Self Promotion Is Good

Well, the right amount is, anyway. 

When I’m at Trudi Mann’s Fabulous Open Mic for Singers, performers regularly appear there when they have NY gigs forthcoming.  And they always mention the show while they’re up, and they always have promo materials to distribute.  And this goes for some heavy-hitters such as Marilyn Maye, Karen Obermiller, and Barb Jungr.

I recently saw a couple of people with a forthcoming show performing to a room of people they didn’t know.  There was no distribution of cards.  Even worse, if one didn’t know the performers, one would have no idea what their individual names were.

A lot of people shy away from “self promotion.”  But in the end, I feel that this does a disservice to the artist, the audience, and the genre.  If an audience is interested in your work, they deserve the easiest possible avenue of getting more information about it ! (Because we are doing work that people want to see more of, aren’t we?)  If an artist doesn’t attact their rightful audience, then that really does a disservice to the artist’s work.  And if artists and audiences do not connect, cabaret will really be a dead duck!

And another marketing tip:  I felt so sorry for an artist whose postcard I received in the mail the other day.  She had taken a great deal of effort to write a personal note at the bottom of the card.  (I had no clue who she was, and she was New York-based, so obviously she was mailing extensively.)  However the post office’s zip code sticker made her handwritten message illegible.  Always do a test mailing to yourself of your postcard!

4 Responses to Self Promotion Is Good

  1. Jorge Olson says:

    Oh man what a great blog post on Self Promotion.

    I agree, many people think self promotion is bad, negative or that people will not like it. They don’t see that self promotion is part of business, and part of life. I like your example of the performers. They don’t give a chance for people to contact them or hire them.

    Good thinking and posting.

    Jorge Olson

  2. Karen says:

    Hey Michael! Hope you guys are enjoying a great holiday weekend. Such a great thought because sometimes I worry about being pushy or seeming arrogant. I guess I should simply view as it as giving info to people and then they can choose to attend or purchase your CD. Thanks again for getting the brain to think outside the box! 🙂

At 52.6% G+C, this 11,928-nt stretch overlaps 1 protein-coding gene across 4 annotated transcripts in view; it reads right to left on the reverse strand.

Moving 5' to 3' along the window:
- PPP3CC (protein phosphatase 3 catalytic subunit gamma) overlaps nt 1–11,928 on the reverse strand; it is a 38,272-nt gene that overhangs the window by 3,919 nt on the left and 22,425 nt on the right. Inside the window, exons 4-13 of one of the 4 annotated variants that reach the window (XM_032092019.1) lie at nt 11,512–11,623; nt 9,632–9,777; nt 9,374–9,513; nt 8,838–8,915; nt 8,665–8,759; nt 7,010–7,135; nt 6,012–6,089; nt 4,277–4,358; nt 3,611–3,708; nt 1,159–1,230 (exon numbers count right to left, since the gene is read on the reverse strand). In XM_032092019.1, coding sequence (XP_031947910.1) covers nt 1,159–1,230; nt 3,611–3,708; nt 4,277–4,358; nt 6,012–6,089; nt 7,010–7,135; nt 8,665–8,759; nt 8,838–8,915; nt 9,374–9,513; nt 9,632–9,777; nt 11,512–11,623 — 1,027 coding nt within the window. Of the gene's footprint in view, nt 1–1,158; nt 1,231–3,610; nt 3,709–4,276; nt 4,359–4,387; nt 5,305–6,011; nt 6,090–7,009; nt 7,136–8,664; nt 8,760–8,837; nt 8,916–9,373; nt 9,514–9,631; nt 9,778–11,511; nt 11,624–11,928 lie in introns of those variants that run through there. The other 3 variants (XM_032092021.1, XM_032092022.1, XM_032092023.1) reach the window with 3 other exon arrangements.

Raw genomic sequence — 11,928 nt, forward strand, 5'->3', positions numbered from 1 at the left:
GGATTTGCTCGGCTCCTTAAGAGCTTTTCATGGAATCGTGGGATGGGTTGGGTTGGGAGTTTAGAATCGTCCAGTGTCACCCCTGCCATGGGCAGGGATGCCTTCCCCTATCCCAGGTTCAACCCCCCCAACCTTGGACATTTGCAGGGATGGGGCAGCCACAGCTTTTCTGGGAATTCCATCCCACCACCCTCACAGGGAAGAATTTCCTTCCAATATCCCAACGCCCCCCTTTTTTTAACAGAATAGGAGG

3. Carolyn Ohlbaum says:


    As you know, I’m a professional violinist, freelancing in the DC/MD area. I also go to NYC regularly, about every other month, because I want to further my opportunities for professional engagements on the violin. The DC/MD area has some very nice venues and opportunities, but there are so many more in NYC, and I am always available to play in NYC as well as in the DC/MD area. In NYC, I perform for Trudi Mann’s wonderful musical showcase/open mic at Butterfield 8, Jim Caruso’s “Cast Party” at Birdland, the musical salon at the Algonquin Hotel, and I also play with the amazing legendary “lounge” pianist Irving Fields at Nino’s Tuscany. Also, last month I started performing at Don’t Tell Mama. I play at the musical showcases/open mics in between paid professional engagements because I want people to be aware of my talent on the violin. I’m extremely versatile. I play the classical repertoire and I stroll (popular stuff – standards/Broadway show tunes) by myself or with other musicians. I can also improvise jazz/blues/etc. and sit down with any group of musicians and play even without a rehearsal. The showcases and open mics are also important to me because they keep me in top shape as a performing artist. And going to these venues in NYC allows me to make many friends and contacts. I have met wonderful people! Let’s face it. When you are a performing artist, it is easier to get jobs if you know people who can help you. You have to be well connected. Without the friends and the connections, it’s rough and frustrating. In the music business, the talent is only one part of it. Personality is very important and you also have to have the “x factor” – that is, you have to be well liked by people. There is nothing bad or negative about self-promotion. You have to do it in a way that is not pushy and that will not offend anyone. Just hve lots of fun and share your talent and be gracious and very personable, and people will love you. And it’s perfectly okay to have postcards and/or business cards with you. I always carry my business cards with me. People have asked me for them. Also, after I finish playing my violin, people often want to hear me play more and they have asked where they can go to hear me.

    Carolyn Ohlbaum

  4. Carolyn Ohlbaum says:

    I would also like to add that I am listed in youtube, myspace, linkedin, and facebook, as well as http://www.gopromusic, which is a site for musicians who are members of the American Federation of Musicians, the professional union. All of these things are great for self-promotion and for getting the word out so that people will know who you are and what you can do. There is nothing wrong with this, and it’s not being pushy in the least. I’ll be returning to NYC in June, 20-28, and I look forward to doing lots of playing again at the same spots. Also, I have an upcoming professional engagement on May 13th in Washington DC at the Ronald Reagan Building and International Trade Center. It is for the 2009 Aerospace Spotlight Awards Gala and is private and closed to the general public.

    Carolyn Ohlbaum

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